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Cancer Imaging

Open Access

MRI rectal cancer in Australia and New Zealand: an audit from the PETACC-6 trial

  • KLM Gormly1,
  • C Coscia1,
  • T Wells1,
  • N Tebbutt2,
  • JA Harvey3,
  • K Wilson4,
  • H-J Schmoll5 and
  • T Price6, 7
Cancer Imaging201515(Suppl 1):P44

Published: 2 October 2015


Rectal CancerAdvanced Rectal CancerReport AccuracyTemplate ReportPuborectalis Sling


An MRI audit substudy was conducted of patients who underwent an MRI prior to treatment in Australia and New Zealand as part of the international PETACC-6 trial in locally advanced rectal cancer.


82 patients of the 127 Australasian patients from 15 centres had rectal MRI scans reviewed for technique, data included in reports and comparison of reports with blinded central reporting by 2 experienced radiologists.


82% performed minimum T2 sagittal and T2 axial oblique sequences. The high resolution T2 sequence parameters varied significantly with only 33% obtaining a voxel size of ≤1.3. The rate of inclusion of relevant findings in the reports was; T3 distance in mm 21%, N stage 84%, CRM status 72%, EMVI status 29% and distance from the puborectalis sling 17%. 31% of reports included all of; T stage with T3 substage, N stage and CRM involvement. 17% of reports included these 3 findings and EMVI. Eleven reports used a template with 82% of these including the first 3 findings. The agreement with central reporters was T stage 76%, N stage 70%, CRM status 57% and EMVI 16%.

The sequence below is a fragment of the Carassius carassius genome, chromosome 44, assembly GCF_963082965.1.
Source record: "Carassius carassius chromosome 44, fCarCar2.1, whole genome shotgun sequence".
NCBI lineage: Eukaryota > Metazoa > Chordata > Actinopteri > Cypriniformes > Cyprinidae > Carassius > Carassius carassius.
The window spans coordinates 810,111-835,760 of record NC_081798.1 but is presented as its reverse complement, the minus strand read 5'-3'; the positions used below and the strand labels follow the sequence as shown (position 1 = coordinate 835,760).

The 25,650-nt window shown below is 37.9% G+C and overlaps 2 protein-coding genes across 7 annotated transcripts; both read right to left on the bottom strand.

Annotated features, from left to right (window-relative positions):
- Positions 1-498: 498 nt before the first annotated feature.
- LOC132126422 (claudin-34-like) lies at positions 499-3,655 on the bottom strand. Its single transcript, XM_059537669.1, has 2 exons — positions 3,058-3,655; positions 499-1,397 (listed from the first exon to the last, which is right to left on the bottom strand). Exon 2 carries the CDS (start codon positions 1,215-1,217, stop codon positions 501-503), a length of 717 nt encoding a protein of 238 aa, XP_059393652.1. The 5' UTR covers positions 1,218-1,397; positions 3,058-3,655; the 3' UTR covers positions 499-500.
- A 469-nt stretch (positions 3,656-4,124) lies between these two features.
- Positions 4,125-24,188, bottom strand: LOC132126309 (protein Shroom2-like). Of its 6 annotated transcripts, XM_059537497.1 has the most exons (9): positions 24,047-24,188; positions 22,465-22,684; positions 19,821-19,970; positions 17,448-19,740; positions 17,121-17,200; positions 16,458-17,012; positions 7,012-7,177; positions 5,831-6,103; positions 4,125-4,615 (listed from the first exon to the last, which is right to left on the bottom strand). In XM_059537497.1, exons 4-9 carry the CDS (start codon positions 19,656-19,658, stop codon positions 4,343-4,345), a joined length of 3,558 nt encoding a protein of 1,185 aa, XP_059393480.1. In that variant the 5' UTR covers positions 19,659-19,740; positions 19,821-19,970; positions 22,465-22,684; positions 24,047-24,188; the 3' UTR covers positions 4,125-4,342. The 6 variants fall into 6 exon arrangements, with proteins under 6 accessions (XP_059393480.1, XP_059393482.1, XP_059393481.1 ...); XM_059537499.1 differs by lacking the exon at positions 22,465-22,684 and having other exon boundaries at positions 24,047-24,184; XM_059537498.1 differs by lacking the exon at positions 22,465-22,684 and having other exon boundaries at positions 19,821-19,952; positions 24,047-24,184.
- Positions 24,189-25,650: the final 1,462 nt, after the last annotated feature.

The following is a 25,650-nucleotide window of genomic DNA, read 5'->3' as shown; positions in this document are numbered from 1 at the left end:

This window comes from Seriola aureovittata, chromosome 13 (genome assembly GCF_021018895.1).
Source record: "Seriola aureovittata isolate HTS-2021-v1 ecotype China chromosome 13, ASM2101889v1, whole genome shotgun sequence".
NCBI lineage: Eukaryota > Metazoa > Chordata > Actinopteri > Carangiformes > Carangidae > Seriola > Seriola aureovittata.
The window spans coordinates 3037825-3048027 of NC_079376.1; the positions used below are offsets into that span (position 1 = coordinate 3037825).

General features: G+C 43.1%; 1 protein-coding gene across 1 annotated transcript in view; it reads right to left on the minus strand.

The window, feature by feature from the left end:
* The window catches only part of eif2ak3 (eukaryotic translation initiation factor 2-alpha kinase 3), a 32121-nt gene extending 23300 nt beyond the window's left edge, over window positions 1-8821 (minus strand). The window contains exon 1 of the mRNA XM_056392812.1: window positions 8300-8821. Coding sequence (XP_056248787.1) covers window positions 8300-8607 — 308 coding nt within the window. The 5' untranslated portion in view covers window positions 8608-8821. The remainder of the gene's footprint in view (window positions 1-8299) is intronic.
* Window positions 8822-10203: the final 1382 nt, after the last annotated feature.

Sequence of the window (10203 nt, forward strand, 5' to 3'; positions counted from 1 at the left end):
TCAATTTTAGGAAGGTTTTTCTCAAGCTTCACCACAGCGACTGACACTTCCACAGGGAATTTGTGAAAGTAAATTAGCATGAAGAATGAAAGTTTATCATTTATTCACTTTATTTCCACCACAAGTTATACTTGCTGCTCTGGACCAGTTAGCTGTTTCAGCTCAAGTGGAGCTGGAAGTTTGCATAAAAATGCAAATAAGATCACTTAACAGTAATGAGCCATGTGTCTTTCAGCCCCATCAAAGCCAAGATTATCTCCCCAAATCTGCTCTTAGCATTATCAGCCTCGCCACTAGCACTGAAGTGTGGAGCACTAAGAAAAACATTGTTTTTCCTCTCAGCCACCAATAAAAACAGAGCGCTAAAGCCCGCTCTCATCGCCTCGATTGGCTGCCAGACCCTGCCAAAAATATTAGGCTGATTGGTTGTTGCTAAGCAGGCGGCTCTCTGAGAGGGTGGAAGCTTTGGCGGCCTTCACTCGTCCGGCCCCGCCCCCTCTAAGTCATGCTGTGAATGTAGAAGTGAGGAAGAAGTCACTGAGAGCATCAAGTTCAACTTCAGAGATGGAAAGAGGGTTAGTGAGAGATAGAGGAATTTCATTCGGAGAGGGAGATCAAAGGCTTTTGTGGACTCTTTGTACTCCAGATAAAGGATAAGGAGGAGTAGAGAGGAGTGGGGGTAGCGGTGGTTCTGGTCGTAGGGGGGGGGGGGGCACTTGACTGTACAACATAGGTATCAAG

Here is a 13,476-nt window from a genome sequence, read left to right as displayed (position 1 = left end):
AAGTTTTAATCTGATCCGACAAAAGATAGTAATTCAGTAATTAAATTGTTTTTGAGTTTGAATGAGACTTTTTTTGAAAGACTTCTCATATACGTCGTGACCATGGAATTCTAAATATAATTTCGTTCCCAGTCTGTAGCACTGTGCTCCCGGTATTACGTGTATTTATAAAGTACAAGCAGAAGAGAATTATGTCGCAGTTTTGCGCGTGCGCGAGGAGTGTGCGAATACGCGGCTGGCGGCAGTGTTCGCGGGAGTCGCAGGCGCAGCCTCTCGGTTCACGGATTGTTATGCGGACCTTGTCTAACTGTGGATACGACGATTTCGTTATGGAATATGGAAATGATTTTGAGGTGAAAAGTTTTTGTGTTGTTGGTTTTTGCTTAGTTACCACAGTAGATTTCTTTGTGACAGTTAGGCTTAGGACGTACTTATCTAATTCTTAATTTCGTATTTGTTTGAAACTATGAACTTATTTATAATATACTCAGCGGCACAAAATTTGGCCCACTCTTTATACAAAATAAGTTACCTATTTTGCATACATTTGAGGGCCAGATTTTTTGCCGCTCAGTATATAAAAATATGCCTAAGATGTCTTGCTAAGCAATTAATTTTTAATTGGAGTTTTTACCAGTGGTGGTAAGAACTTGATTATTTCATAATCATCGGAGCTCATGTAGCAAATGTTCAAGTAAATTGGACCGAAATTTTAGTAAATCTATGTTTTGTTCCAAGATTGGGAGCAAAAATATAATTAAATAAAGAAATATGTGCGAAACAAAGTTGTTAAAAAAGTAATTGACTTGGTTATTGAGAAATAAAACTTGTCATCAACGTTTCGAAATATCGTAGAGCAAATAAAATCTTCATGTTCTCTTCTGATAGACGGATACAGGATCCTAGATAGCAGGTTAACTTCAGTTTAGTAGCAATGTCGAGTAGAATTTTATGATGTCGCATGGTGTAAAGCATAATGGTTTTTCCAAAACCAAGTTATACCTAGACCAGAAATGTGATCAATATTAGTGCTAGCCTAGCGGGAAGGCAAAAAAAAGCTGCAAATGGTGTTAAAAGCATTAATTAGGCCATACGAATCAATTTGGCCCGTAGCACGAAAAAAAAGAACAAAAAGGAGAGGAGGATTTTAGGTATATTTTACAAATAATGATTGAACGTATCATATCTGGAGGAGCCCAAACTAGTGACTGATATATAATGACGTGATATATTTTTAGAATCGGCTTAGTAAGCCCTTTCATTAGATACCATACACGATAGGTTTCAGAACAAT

There is significant variation in scan quality and low rates of inclusion of all clinically relevant findings in rectal MRI reports reviewed for this audit. The authors recommend adoption of routine sequences and template reports to improve scan technique and report accuracy in rectal cancer MRI staging scans across Australia and New Zealand.

Authors’ Affiliations

Dr Jones and Partners Medical Imaging, Adelaide, Australia
Olivia Newton-John Cancer and Wellness Centre, Austin Health. Melbourne, Melbourne, Australia
Princess Alexandra Hospital, Woolloongabba, Australia
NHMRC Clinical Trials Centre, University of Sydney, Sydney, Australia
Martin Luther University, Halle, Germany
The Queen Elizabeth Hospital, University of Adelaide, Adelaide, Australia
AGITG, Australia


© Gormly et al. 2015

This article is published under license to BioMed Central Ltd. This is an Open Access article distributed under the terms of the Creative Commons Attribution License (, which permits unrestricted use, distribution, and reproduction in any medium, provided the original work is properly cited. The Creative Commons Public Domain Dedication waiver ( applies to the data made available in this article, unless otherwise stated.